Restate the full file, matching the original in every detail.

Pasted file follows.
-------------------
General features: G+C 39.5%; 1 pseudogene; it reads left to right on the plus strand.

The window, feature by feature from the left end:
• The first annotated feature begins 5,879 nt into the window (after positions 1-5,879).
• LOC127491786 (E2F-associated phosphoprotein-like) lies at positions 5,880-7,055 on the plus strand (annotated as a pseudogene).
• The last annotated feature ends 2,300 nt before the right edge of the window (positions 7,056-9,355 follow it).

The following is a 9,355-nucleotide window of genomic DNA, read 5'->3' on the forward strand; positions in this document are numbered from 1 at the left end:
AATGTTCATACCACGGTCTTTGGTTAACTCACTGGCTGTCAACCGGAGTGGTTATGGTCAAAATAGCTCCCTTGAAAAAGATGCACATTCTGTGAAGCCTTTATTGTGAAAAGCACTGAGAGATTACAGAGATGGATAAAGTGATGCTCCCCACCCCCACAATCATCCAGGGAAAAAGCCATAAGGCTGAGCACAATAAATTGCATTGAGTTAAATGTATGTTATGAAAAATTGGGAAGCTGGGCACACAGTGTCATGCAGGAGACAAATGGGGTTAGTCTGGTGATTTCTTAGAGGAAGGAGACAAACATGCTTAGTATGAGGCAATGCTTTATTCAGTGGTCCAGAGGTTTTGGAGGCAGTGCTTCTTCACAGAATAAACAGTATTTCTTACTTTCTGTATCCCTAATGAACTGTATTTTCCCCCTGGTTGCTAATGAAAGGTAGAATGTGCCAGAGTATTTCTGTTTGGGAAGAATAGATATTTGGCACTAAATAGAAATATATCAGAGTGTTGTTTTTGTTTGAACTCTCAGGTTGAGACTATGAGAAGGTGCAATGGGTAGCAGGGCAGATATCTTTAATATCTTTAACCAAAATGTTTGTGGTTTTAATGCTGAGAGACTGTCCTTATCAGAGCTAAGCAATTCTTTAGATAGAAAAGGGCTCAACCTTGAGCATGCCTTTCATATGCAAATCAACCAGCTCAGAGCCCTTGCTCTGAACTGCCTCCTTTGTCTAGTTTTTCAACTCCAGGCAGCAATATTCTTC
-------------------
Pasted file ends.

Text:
General features: G+C 39.5%; 1 pseudogene; it reads left to right on the plus strand.

The window, feature by feature from the left end:
• The first annotated feature begins 5,879 nt into the window (after positions 1-5,879).
• LOC127491786 (E2F-associated phosphoprotein-like) lies at positions 5,880-7,055 on the plus strand (annotated as a pseudogene).
• The last annotated feature ends 2,300 nt before the right edge of the window (positions 7,056-9,355 follow it).

The following is a 9,355-nucleotide window of genomic DNA, read 5'->3' on the forward strand; positions in this document are numbered from 1 at the left end:
AATGTTCATACCACGGTCTTTGGTTAACTCACTGGCTGTCAACCGGAGTGGTTATGGTCAAAATAGCTCCCTTGAAAAAGATGCACATTCTGTGAAGCCTTTATTGTGAAAAGCACTGAGAGATTACAGAGATGGATAAAGTGATGCTCCCCACCCCCACAATCATCCAGGGAAAAAGCCATAAGGCTGAGCACAATAAATTGCATTGAGTTAAATGTATGTTATGAAAAATTGGGAAGCTGGGCACACAGTGTCATGCAGGAGACAAATGGGGTTAGTCTGGTGATTTCTTAGAGGAAGGAGACAAACATGCTTAGTATGAGGCAATGCTTTATTCAGTGGTCCAGAGGTTTTGGAGGCAGTGCTTCTTCACAGAATAAACAGTATTTCTTACTTTCTGTATCCCTAATGAACTGTATTTTCCCCCTGGTTGCTAATGAAAGGTAGAATGTGCCAGAGTATTTCTGTTTGGGAAGAATAGATATTTGGCACTAAATAGAAATATATCAGAGTGTTGTTTTTGTTTGAACTCTCAGGTTGAGACTATGAGAAGGTGCAATGGGTAGCAGGGCAGATATCTTTAATATCTTTAACCAAAATGTTTGTGGTTTTAATGCTGAGAGACTGTCCTTATCAGAGCTAAGCAATTCTTTAGATAGAAAAGGGCTCAACCTTGAGCATGCCTTTCATATGCAAATCAACCAGCTCAGAGCCCTTGCTCTGAACTGCCTCCTTTGTCTAGTTTTTCAACTCCAGGCAGCAATATTCTTC